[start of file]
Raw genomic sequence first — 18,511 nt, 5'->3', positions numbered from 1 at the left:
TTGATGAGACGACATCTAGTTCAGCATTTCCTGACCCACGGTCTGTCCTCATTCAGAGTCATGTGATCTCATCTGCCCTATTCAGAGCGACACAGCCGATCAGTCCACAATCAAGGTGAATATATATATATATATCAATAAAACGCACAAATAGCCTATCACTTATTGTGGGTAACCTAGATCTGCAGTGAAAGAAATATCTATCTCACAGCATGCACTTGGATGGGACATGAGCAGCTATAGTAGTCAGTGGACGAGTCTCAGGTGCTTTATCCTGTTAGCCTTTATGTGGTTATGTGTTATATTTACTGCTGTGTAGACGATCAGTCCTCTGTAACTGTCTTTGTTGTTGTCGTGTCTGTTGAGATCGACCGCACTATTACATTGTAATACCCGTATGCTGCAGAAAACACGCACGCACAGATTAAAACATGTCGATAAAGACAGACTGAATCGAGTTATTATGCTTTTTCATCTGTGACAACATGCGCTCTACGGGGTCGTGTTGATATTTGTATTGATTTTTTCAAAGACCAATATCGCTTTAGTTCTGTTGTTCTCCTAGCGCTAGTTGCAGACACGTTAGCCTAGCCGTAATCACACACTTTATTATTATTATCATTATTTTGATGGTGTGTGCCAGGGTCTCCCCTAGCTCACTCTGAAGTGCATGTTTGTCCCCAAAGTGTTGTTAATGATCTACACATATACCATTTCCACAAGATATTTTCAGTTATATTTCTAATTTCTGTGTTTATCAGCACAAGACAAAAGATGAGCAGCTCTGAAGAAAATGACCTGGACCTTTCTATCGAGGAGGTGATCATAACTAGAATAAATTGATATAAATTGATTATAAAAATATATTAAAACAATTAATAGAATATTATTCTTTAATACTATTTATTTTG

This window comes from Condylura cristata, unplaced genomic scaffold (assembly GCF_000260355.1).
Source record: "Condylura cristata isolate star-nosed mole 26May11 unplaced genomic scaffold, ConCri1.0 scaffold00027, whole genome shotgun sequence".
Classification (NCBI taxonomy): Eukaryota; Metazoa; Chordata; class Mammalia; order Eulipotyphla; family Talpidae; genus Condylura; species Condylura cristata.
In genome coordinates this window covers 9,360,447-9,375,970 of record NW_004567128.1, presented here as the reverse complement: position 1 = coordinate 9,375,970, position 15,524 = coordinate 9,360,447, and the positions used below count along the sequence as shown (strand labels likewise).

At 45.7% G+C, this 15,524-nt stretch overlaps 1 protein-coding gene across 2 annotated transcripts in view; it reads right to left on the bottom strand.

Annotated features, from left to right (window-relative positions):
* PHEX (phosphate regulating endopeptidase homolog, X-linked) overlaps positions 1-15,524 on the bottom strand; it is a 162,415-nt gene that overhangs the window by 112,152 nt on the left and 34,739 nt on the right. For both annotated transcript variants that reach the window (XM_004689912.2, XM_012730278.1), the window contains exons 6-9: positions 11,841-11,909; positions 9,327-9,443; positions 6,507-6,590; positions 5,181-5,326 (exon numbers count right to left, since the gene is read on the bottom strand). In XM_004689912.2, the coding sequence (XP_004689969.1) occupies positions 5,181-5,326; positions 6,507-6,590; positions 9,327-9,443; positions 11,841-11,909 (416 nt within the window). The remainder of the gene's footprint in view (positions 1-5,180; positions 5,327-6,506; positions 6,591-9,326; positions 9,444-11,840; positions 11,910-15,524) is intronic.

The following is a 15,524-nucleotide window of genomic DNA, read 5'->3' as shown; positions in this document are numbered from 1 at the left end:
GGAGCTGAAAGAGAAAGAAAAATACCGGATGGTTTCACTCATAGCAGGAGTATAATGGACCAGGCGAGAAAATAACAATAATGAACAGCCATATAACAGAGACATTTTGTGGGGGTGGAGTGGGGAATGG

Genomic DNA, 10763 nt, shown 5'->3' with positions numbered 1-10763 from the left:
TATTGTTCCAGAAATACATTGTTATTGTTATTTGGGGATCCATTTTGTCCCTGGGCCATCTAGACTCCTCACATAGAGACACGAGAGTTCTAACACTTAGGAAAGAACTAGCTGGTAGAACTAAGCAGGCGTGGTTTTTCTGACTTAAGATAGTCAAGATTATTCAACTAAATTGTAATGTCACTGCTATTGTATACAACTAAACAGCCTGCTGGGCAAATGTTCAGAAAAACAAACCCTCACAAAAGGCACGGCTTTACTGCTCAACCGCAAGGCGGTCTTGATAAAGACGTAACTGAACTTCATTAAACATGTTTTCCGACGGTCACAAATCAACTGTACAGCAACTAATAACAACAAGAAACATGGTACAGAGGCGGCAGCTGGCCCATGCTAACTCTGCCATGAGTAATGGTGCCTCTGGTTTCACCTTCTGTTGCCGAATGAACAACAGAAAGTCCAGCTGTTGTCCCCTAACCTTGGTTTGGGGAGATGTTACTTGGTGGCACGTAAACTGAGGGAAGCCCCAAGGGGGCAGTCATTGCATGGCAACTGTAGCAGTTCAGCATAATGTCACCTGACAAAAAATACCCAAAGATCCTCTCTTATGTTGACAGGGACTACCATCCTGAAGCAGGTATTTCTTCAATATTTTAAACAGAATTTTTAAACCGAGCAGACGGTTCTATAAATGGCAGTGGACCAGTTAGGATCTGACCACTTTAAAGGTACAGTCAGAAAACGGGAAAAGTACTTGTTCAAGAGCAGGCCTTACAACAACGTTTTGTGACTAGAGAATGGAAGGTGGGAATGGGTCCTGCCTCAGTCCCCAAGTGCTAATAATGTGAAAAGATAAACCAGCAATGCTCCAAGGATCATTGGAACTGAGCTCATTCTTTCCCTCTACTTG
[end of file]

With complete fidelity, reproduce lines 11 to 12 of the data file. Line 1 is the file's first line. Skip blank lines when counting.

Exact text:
GGAGCTGAAAGAGAAAGAAAAATACCGGATGGTTTCACTCATAGCAGGAGTATAATGGACCAGGCGAGAAAATAACAATAATGAACAGCCATATAACAGAGACATTTTGTGGGGGTGGAGTGGGGAATGG

Genomic DNA, 10763 nt, shown 5'->3' with positions numbered 1-10763 from the left: